By Zong-qi Cai
The first components of the e-book specialise in cultural traditions, exhibiting how Liu canonized the chinese language literary culture, assessing the place Liu's paintings stands in that culture, and demonstrating his bills to the highbrow currents of his time. The 3rd half explores Liu's thought of literary construction through the use of modern severe views to research Liu's notion of mind's eye. The fourth half offers 3 designated stories of Liu's perspectives on rhetoric: a detailed interpreting of his bankruptcy on rhetorical parallelism, a dialogue of his personal use of parallelism as a method of study and textual creation, and an research of his perspectives on adjustments and continuities in chinese language literary kinds. The ebook concludes with a severe survey of Asian-language scholarship on Wenxin diaolong during this century.
The participants are Zong-qi Cai, Kang-i sunlight Chang, Ronald Egan, Wai-yee Li, Shuen-fu Lin, Richard John Lynn, Victor H. Mair, Stephen Owen, Andrew H. Plaks, Maureen Robertson, and Zhang Shaokang.
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Additional resources for A Chinese Literary Mind: Culture, Creativity, and Rhetoric in Wenxin Diaolong
In particular, Liu Xie speaks of Confucius as one "whose mind still shines after a thousand years" (WXDL 2/100). Liu concludes Wenxin diaalongwith a personal wish for literary immortality: "If literature truly carries mind,/Then my mind has found a lodging" (WXDL LIU XIE'S IDEA OF CANONICITY 3! J7 In fact, such a vision of literary immortality has deep roots in the Chinese tradition, and the example of the Grand Historian Sima Qian immediately comes to mind—precisely because of his wish to reach the minds of future readers through writing, Sima Qian decided not to take his own life in the face of a severe personal trauma.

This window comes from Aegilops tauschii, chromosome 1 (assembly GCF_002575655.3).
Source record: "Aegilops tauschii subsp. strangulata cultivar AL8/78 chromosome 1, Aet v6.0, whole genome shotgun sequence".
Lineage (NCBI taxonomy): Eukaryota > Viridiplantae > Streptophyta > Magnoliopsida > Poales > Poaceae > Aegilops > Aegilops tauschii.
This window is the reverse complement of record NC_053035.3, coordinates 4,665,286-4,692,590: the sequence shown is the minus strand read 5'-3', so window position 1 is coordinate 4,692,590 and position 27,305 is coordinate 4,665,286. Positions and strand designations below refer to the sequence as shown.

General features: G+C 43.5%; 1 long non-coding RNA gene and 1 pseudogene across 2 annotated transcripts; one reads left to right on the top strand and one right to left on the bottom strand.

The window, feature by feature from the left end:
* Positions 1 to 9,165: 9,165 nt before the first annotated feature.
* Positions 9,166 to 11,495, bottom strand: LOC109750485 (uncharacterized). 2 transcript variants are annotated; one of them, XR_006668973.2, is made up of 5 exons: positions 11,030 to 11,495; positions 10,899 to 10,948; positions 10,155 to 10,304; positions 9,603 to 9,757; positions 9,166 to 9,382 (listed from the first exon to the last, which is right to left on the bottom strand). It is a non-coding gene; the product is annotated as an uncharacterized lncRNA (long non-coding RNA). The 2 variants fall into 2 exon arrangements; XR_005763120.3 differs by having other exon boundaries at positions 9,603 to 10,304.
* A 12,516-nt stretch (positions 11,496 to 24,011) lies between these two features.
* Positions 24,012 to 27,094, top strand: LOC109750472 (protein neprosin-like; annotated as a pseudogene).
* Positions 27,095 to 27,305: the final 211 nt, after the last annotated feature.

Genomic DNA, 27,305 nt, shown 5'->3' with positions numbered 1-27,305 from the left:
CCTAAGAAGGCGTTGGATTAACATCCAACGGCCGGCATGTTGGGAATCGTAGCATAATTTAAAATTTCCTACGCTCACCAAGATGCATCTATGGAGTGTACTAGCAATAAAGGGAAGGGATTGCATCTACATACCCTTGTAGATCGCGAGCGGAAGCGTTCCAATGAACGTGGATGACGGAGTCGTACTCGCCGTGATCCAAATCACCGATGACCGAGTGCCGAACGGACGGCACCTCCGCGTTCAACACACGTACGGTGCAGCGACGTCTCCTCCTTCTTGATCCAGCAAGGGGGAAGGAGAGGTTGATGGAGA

Ij£f~v$ DJ( J| , p f In later texts written during the Warring States period, we can observe the continuation of these two changes. 44 In contrast to the foregrounding of the relationship between nature and man in the Zuo Commentary and "Speeches of Zhou," in these two texts the overriding concern is with human relationships in the tradition of Analects. D. when the "Great Preface" was written, poetry had become independent of music and the Confucian doctrine had been established as the state ideology.
All other activities are presented as complements to poetic verbalization. " Dance is mentioned only in the passage cited above. Nor is music discussed for its own sake. Indeed, even when the author cites another passage from the "Record of Music" about sheng^ (sounds) and yin % (tones), he seems to refer exclusively to the emotive tonality of poetic verbalization. "Emotions are discharged in sounds. ' The tones of a well-governed time are peaceful and joyful; the governance is marked by harmony.